Association Between Adolescent Pregnancy And a Family History of Teenage Births
Article first published online: 11 JUN 2007
Perspectives on Sexual and Reproductive Health
Volume 39, Issue 2, pages 108–115, June 2007
How to Cite
East, P. L., Reyes, B. T. and Horn, E. J. (2007), Association Between Adolescent Pregnancy And a Family History of Teenage Births. Perspectives on Sexual and Reproductive Health, 39: 108–115. doi: 10.1363/3910807
- Issue published online: 11 JUN 2007
- Article first published online: 11 JUN 2007
CONTEXT: The extent to which young women’s risk of adolescent pregnancy is associated with having a mother who was a teenage parent, a sister who was a teenage parent or both is not known.
METHODS: A sample of 127 Latina and black adolescent females completed in-depth surveys at three time points between 1994 and 2000. Logistic regression analyses were used to examine whether socioeconomic factors, mothers’ parenting characteristics and certain sibling relationship qualities explain the association between a family history of teenage births and young women’s risk of pregnancy.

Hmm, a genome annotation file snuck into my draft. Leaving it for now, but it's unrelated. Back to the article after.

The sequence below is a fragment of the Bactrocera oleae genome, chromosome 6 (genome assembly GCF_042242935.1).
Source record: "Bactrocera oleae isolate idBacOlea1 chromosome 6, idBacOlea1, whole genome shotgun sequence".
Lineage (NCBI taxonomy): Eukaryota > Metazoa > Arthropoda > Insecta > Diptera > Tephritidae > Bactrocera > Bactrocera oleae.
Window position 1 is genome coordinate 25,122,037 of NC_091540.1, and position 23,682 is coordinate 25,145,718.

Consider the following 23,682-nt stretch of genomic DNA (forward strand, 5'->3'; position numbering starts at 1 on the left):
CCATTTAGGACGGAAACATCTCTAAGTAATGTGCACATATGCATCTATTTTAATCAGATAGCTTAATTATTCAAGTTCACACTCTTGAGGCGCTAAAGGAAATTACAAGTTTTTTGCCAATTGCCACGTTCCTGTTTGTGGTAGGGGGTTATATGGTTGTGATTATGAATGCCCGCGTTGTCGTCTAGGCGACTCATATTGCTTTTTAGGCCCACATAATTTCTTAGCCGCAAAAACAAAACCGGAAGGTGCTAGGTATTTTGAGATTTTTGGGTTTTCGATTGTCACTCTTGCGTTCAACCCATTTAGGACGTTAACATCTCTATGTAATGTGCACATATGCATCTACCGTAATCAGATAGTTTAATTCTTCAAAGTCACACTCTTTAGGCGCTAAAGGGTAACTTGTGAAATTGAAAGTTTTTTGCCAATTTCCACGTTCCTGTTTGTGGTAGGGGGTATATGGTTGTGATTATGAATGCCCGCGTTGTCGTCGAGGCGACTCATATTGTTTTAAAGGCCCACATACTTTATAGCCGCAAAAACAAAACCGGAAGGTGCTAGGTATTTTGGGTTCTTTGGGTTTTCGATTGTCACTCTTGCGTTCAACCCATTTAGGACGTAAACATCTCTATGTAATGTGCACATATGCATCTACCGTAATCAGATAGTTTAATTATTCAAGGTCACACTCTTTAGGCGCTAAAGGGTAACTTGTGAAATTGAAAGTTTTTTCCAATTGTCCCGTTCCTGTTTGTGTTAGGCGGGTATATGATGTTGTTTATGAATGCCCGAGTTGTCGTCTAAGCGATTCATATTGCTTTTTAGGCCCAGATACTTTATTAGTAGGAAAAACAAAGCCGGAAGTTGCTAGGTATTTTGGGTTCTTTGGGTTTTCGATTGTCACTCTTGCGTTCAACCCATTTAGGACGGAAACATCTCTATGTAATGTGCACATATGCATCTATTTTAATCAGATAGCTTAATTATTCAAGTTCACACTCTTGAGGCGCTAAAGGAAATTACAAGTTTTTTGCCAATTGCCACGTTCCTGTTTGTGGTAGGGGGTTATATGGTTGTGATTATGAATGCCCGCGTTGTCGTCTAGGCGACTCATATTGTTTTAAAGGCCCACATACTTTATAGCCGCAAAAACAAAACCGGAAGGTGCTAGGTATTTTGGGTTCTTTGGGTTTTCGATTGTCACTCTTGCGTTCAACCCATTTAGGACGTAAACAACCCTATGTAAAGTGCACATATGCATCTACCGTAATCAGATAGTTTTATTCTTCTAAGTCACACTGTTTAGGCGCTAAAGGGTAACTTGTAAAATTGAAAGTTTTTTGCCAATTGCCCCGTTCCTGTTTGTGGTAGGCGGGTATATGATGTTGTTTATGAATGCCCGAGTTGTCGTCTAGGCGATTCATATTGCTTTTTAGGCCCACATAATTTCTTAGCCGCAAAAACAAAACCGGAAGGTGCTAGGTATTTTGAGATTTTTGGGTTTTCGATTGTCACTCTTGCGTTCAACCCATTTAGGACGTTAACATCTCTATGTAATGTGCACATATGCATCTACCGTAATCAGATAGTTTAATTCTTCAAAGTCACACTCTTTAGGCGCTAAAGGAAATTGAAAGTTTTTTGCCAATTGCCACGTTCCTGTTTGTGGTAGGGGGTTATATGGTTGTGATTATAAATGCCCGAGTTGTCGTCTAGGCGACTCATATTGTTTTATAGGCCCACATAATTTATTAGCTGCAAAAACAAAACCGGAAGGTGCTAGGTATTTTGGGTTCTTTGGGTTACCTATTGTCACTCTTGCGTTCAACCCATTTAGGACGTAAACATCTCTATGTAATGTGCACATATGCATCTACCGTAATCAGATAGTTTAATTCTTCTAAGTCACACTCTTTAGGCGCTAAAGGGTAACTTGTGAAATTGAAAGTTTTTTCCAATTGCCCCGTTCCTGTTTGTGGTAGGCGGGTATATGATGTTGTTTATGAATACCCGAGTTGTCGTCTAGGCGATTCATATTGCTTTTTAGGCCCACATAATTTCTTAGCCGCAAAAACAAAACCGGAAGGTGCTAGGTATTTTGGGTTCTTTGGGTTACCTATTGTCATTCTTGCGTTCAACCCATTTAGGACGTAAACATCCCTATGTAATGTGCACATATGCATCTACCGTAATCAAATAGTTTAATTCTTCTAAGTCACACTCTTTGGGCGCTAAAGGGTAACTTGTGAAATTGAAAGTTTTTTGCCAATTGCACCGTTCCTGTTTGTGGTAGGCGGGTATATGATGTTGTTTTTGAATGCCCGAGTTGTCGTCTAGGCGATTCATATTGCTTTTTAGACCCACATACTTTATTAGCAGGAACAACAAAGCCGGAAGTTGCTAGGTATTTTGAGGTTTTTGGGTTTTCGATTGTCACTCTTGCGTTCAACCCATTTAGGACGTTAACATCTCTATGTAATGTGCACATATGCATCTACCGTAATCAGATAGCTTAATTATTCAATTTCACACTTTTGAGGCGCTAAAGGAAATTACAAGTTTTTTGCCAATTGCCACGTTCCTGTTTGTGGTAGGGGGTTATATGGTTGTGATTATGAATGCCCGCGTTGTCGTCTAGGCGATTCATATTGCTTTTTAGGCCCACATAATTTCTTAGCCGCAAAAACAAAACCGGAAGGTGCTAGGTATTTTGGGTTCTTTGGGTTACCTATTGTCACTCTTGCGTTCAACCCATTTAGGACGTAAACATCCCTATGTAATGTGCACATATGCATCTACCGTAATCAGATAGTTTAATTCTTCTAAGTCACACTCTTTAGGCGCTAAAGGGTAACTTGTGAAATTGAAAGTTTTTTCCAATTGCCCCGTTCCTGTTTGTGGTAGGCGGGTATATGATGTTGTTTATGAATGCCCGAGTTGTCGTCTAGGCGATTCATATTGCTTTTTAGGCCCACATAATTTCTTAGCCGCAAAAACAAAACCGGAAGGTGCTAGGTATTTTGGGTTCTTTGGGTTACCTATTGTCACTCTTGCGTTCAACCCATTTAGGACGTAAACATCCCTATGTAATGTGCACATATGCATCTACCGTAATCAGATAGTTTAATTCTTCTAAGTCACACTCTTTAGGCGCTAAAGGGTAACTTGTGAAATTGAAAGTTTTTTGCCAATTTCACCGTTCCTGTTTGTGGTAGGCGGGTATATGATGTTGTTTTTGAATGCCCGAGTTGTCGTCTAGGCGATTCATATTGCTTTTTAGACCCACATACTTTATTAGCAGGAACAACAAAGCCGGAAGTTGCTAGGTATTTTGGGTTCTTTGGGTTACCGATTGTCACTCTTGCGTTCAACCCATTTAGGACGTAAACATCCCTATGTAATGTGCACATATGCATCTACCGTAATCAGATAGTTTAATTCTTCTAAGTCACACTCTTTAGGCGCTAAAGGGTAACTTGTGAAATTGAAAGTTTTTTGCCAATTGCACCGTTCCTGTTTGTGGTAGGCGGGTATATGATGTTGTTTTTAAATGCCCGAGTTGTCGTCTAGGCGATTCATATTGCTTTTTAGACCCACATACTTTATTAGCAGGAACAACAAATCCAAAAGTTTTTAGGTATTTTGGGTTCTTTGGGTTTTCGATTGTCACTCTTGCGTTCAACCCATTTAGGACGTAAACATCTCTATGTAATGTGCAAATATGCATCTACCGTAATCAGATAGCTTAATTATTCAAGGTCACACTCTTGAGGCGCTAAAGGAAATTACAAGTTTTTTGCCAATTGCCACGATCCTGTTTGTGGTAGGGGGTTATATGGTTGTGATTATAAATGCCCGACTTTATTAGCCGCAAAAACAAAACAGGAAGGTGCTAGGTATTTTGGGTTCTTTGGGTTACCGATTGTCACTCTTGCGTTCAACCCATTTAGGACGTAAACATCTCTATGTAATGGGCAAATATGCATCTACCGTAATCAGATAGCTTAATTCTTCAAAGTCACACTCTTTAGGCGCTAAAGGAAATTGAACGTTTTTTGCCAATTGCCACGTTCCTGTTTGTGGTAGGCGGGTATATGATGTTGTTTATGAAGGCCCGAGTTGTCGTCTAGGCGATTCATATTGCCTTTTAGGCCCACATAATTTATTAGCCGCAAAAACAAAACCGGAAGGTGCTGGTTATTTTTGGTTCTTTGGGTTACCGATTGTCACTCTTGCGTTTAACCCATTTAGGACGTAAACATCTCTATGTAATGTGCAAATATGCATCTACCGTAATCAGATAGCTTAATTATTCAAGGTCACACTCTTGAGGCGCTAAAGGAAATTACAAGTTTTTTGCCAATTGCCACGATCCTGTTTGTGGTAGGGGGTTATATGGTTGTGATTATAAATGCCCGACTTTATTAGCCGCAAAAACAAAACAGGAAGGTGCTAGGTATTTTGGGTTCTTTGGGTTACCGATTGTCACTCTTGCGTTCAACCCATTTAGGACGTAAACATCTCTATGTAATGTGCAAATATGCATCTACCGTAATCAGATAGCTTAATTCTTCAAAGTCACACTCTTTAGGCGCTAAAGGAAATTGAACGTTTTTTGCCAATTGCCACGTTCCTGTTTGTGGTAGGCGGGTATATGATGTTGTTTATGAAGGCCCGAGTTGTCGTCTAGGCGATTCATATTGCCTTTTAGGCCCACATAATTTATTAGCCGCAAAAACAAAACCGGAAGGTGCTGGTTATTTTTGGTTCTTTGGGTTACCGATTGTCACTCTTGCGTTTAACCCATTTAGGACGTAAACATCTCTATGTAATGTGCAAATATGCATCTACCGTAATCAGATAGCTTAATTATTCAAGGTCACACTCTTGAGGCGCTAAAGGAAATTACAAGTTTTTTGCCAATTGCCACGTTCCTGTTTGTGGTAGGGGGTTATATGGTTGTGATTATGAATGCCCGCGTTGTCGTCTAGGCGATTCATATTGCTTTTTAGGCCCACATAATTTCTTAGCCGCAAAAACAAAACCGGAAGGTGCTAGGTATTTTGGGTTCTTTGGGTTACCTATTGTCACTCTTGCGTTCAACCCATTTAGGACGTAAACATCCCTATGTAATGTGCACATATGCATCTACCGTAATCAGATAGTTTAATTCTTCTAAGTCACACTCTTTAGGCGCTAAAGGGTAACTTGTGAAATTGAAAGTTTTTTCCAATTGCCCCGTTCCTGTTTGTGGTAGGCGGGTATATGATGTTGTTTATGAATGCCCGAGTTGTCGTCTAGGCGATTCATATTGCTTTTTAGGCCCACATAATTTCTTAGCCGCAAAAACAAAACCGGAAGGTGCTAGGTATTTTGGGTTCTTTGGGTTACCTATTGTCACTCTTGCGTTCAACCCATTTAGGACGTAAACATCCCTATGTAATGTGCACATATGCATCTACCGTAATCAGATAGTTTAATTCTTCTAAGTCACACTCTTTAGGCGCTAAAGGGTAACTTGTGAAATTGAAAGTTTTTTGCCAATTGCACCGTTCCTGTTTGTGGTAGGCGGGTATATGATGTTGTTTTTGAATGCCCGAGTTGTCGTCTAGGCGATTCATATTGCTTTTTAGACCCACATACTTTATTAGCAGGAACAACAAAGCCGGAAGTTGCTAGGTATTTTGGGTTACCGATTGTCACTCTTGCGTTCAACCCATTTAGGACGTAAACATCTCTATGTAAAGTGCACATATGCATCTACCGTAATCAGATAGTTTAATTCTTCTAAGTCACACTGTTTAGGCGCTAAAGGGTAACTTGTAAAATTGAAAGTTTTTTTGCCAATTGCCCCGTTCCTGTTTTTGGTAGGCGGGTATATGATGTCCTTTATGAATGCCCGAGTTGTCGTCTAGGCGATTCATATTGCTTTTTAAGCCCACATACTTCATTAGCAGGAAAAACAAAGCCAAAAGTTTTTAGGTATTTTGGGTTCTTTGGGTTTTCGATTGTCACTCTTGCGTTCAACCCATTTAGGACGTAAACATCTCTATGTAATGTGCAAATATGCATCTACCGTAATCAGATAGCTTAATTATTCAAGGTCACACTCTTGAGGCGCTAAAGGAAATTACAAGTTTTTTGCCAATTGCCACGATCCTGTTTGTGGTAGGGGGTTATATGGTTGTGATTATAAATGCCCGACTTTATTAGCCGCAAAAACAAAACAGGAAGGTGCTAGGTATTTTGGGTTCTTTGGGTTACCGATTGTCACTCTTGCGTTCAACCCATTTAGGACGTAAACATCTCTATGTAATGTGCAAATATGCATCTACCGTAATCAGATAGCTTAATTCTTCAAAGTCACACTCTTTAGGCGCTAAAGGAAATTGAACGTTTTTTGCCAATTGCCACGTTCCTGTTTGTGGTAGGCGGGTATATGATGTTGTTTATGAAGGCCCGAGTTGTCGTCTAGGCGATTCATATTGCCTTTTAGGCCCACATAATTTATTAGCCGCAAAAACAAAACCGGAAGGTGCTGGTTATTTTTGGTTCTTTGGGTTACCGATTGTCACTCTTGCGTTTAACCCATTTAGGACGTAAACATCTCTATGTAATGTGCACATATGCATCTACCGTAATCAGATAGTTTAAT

RESULTS: Compared with young women with no family history of teenage births, young women whose sister had had a teenage birth and those whose sister and mother both had had teenage births were significantly more likely to experience a teenage pregnancy (odds ratios, 4.8 and 5.1, respectively). Young women who had only a sister who had had a teenage birth had greater odds of pregnancy than young women who had only a mother who had had a teenage birth (4.5). Having both a mother and a sister who had had teenage births was independently associated with an elevated risk of pregnancy (3.7), even after controlling for socioeconomic and mothers’ parenting characteristics. Frequent companionship with an older sister was associated with increased odds of teenage pregnancy (4.5); frequent conflict with an older sister who had had a teenage birth was marginally associated with decreased odds of the outcome (0.3).
CONCLUSION: Pregnancy prevention interventions targeting young women according to maternal and sibling teenage birth histories may be effective.